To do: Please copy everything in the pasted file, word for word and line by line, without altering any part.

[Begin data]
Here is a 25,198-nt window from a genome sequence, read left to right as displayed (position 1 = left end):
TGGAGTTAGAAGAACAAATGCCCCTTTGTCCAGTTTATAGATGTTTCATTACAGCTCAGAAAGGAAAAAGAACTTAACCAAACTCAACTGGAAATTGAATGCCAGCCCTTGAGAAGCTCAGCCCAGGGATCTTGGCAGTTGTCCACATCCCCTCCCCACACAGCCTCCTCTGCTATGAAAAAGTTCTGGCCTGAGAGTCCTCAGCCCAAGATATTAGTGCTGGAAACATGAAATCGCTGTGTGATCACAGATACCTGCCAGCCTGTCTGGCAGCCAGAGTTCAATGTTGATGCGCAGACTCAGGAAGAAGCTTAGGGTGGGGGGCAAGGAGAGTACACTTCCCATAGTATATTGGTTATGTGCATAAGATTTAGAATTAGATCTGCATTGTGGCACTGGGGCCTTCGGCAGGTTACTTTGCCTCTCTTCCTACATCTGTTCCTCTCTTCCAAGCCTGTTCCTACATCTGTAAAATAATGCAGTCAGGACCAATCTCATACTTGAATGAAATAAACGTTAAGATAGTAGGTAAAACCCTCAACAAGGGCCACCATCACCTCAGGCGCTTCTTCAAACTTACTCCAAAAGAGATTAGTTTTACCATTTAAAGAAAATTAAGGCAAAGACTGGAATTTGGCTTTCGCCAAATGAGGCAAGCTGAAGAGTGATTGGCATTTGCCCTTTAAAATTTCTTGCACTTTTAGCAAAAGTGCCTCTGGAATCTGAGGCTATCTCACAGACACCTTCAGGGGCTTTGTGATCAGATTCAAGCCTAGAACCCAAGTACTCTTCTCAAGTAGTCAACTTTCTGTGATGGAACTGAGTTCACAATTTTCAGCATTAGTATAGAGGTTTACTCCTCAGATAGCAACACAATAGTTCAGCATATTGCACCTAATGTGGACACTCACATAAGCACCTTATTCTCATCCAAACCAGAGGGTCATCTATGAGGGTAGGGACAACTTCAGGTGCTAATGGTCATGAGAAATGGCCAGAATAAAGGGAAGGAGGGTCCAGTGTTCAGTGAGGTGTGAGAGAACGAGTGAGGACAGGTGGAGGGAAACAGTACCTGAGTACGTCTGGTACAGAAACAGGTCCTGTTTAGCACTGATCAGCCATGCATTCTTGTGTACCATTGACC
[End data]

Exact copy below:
Here is a 25,198-nt window from a genome sequence, read left to right as displayed (position 1 = left end):
TGGAGTTAGAAGAACAAATGCCCCTTTGTCCAGTTTATAGATGTTTCATTACAGCTCAGAAAGGAAAAAGAACTTAACCAAACTCAACTGGAAATTGAATGCCAGCCCTTGAGAAGCTCAGCCCAGGGATCTTGGCAGTTGTCCACATCCCCTCCCCACACAGCCTCCTCTGCTATGAAAAAGTTCTGGCCTGAGAGTCCTCAGCCCAAGATATTAGTGCTGGAAACATGAAATCGCTGTGTGATCACAGATACCTGCCAGCCTGTCTGGCAGCCAGAGTTCAATGTTGATGCGCAGACTCAGGAAGAAGCTTAGGGTGGGGGGCAAGGAGAGTACACTTCCCATAGTATATTGGTTATGTGCATAAGATTTAGAATTAGATCTGCATTGTGGCACTGGGGCCTTCGGCAGGTTACTTTGCCTCTCTTCCTACATCTGTTCCTCTCTTCCAAGCCTGTTCCTACATCTGTAAAATAATGCAGTCAGGACCAATCTCATACTTGAATGAAATAAACGTTAAGATAGTAGGTAAAACCCTCAACAAGGGCCACCATCACCTCAGGCGCTTCTTCAAACTTACTCCAAAAGAGATTAGTTTTACCATTTAAAGAAAATTAAGGCAAAGACTGGAATTTGGCTTTCGCCAAATGAGGCAAGCTGAAGAGTGATTGGCATTTGCCCTTTAAAATTTCTTGCACTTTTAGCAAAAGTGCCTCTGGAATCTGAGGCTATCTCACAGACACCTTCAGGGGCTTTGTGATCAGATTCAAGCCTAGAACCCAAGTACTCTTCTCAAGTAGTCAACTTTCTGTGATGGAACTGAGTTCACAATTTTCAGCATTAGTATAGAGGTTTACTCCTCAGATAGCAACACAATAGTTCAGCATATTGCACCTAATGTGGACACTCACATAAGCACCTTATTCTCATCCAAACCAGAGGGTCATCTATGAGGGTAGGGACAACTTCAGGTGCTAATGGTCATGAGAAATGGCCAGAATAAAGGGAAGGAGGGTCCAGTGTTCAGTGAGGTGTGAGAGAACGAGTGAGGACAGGTGGAGGGAAACAGTACCTGAGTACGTCTGGTACAGAAACAGGTCCTGTTTAGCACTGATCAGCCATGCATTCTTGTGTACCATTGACC